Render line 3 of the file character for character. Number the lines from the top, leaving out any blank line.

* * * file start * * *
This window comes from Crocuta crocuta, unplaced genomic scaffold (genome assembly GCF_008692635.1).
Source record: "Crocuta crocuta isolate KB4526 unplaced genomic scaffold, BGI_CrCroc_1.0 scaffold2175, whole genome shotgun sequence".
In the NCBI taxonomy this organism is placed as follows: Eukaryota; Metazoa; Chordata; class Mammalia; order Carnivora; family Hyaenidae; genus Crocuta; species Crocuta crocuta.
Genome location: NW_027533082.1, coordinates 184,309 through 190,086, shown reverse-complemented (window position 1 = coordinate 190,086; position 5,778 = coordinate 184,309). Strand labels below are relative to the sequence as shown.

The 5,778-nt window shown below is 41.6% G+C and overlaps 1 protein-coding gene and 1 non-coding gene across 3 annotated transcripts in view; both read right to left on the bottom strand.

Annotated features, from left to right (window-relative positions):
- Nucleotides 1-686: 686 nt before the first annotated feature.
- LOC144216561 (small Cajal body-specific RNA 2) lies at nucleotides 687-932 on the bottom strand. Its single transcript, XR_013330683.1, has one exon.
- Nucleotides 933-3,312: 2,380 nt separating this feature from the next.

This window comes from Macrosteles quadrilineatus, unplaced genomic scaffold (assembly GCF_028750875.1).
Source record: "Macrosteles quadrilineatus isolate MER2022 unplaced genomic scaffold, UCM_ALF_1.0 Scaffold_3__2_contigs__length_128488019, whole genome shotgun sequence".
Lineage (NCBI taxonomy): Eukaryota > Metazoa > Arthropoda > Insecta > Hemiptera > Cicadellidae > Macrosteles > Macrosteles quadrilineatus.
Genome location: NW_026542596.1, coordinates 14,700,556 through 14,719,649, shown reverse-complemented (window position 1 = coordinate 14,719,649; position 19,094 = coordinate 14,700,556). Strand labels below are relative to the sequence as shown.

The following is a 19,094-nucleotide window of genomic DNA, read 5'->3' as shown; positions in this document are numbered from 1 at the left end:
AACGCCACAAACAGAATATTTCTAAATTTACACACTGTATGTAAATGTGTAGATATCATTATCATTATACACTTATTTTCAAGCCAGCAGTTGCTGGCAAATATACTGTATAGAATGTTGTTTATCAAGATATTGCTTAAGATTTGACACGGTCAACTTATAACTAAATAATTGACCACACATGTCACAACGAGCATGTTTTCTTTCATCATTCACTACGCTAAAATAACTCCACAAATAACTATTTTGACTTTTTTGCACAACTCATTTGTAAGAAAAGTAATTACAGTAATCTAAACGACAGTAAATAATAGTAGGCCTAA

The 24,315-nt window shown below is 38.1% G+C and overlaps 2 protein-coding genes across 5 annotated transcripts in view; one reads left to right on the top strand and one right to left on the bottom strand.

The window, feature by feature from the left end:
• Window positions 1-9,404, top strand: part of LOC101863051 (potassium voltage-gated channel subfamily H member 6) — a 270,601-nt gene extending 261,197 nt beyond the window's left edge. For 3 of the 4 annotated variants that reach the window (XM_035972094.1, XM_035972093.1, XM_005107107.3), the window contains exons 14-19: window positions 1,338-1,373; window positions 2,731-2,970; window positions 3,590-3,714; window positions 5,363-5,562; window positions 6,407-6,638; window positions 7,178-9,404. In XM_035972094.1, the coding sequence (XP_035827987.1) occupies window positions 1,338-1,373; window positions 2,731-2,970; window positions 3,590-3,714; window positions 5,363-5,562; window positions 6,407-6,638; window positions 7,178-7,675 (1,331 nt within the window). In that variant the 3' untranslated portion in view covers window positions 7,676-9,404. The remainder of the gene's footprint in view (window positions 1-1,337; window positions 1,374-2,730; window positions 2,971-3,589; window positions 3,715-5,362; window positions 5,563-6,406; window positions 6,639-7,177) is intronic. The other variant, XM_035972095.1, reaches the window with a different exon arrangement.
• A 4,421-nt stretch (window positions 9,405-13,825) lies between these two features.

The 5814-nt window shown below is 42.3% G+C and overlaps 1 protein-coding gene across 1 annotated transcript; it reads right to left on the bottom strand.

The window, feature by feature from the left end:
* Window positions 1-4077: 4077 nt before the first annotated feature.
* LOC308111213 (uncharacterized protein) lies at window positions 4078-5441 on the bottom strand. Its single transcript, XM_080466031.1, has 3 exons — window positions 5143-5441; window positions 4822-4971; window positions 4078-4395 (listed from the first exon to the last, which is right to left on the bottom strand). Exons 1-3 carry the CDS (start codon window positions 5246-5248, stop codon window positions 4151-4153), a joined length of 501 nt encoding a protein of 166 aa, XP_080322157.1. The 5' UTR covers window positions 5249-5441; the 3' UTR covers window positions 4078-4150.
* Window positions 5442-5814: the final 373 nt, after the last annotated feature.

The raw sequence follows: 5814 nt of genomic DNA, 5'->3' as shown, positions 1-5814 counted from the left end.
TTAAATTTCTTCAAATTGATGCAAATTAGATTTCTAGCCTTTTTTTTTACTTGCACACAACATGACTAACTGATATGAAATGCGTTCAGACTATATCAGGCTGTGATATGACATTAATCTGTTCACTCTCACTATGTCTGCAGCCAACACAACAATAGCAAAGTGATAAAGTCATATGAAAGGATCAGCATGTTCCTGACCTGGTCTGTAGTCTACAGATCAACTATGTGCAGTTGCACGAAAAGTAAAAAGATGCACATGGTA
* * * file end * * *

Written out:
In the NCBI taxonomy this organism is placed as follows: Eukaryota; Metazoa; Chordata; class Mammalia; order Carnivora; family Hyaenidae; genus Crocuta; species Crocuta crocuta.